Color my Wits . . . Craz’d
If I were painting, my palette would be messy. Grief is a hard subject.
But, I am writing. Finding words is harder when one’s wits are knotted by the times, and tears.
Other people’s words describe the swirl of emotions that are washing around and through me.
Especially Shakespeare’s words — in one of the worst plays old people should read:
…True to tell thee,
The grief hath craz’d my wits…
~William Shakespeare, King Lear, c.1605 [III, 4, Earl of Gloucester]
Grief has been doing a number on me recently— another reason for choosing my words carefully —anger, grief and fear rarely edify.
And what grieves me is how easily conversations and connections [still] break with words spoken or written carelessly.
. . . I’ve come to realize that when I treated others unfairly, it was because I was filled with self-centered fear —afraid I would lose something I had, or not get something I wanted. That fear, in turn, triggered my outbursts of anger, jealousy, impatience, and intolerance . . .
A hurtful act is the transference to others of the degradation which we bear in ourselves. — (Simone Weil, A New Day, page 93)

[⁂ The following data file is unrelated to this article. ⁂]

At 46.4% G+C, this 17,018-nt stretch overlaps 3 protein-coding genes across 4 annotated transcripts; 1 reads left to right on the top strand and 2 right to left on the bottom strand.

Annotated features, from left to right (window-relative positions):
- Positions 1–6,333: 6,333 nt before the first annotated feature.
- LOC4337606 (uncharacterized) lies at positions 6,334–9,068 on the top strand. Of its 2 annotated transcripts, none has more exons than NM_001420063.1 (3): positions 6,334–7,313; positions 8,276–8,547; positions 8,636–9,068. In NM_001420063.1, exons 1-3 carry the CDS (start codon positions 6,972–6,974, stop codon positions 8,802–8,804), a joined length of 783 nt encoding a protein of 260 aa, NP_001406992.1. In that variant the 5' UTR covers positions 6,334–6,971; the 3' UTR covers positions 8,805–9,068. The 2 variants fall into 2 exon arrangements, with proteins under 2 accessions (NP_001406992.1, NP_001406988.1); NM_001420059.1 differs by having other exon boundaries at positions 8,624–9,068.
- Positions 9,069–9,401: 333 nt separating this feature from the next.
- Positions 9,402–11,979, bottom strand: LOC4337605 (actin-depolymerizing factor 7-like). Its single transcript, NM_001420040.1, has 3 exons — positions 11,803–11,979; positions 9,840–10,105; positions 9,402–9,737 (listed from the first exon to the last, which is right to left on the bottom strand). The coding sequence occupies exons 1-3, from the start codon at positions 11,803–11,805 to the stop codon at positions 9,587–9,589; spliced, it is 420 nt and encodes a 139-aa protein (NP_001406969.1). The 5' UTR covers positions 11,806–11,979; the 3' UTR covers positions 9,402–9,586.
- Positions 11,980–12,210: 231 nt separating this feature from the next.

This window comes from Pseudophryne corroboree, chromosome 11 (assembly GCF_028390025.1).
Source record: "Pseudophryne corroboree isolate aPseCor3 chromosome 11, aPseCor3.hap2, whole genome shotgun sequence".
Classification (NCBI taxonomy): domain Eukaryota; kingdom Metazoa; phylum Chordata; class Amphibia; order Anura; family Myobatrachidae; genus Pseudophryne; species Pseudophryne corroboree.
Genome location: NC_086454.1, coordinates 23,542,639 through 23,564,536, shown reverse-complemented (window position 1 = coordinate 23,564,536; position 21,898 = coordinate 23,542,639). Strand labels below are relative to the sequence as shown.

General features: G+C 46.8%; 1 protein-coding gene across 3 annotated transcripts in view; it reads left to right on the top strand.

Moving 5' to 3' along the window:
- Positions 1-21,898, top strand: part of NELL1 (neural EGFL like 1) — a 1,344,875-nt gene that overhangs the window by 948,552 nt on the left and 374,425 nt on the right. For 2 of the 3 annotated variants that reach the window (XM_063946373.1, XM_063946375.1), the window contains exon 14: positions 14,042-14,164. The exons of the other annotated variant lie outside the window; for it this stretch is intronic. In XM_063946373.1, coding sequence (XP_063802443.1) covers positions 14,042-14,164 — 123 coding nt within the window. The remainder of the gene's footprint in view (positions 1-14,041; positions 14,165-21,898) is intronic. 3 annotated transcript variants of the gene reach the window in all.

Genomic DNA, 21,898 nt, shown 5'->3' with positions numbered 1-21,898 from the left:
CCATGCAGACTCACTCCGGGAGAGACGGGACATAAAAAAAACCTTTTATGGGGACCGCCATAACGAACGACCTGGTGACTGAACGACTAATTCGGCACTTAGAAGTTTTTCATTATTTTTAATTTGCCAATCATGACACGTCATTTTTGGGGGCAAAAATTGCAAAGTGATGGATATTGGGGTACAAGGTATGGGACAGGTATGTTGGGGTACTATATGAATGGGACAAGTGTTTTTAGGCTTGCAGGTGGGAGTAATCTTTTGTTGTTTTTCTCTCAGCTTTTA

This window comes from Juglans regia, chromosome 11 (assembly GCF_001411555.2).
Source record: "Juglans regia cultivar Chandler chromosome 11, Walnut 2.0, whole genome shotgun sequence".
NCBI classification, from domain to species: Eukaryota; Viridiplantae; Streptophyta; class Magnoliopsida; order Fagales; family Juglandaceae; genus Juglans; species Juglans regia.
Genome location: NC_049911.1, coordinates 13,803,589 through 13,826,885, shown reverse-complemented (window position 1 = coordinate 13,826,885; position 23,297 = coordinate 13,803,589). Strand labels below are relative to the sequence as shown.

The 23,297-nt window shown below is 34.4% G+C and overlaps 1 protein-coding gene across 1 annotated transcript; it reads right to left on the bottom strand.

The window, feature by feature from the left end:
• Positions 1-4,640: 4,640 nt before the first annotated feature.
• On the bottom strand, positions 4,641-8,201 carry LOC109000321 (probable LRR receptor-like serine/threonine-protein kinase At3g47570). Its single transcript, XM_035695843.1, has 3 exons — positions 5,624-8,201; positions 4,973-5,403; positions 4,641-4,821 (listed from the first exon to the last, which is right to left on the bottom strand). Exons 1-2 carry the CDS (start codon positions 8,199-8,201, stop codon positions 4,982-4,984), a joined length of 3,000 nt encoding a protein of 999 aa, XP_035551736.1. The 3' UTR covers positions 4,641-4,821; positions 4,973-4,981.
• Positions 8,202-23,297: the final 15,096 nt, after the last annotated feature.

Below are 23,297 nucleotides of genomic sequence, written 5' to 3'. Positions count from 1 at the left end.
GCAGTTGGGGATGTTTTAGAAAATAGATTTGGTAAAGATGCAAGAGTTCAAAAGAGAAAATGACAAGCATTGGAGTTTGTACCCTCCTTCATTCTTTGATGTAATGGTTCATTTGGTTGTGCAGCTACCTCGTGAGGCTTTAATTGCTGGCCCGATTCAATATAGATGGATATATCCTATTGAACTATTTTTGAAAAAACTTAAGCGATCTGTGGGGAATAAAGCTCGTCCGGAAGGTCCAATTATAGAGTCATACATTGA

From the Pulpit
Therefore a recent word from the pulpit was timely, reminding me to be especially careful choosing words.
The wise woman builds her house,
But the foolish tears it down with her own hands. . . (Proverbs 14:1-7)
So, too the Psalmist warns me to watch out for what soapbox I choose.
Lord, my heart is not proud, nor my eyes arrogant;
Nor do I [a]involve myself in great matters,
Or in things too [b]difficult for me. . .
Our weaponized culture worries me.
Since Columbine — no — since the University of Texas shooting in 1966 — we have prayed, and produced more weapons. Because of yet anther shooting, grief washes in and over . . . I don’t understand why Americans —some Christians—still insist on their right to own assault weapons.
Ours is a weaponized culture — both with firearms and wounding words.
And I have no idea how to help “disarm” our culture, save by words; save by prayer:
For the faithful believer, prayer isn’t a substitute for action; it’s a prerequisite for action. It grounds us before we move to serve others. It grounds us before we speak in the public square. David French
I pray God does equip Christians to speak in the public square — so that those who listen — legislators and judges and citizens — will choose LIFE.
“Be not angry that you cannot make others as you wish them to be, since you cannot make yourself as you wish to be.”― Thomas à Kempis, The Imitation of Christ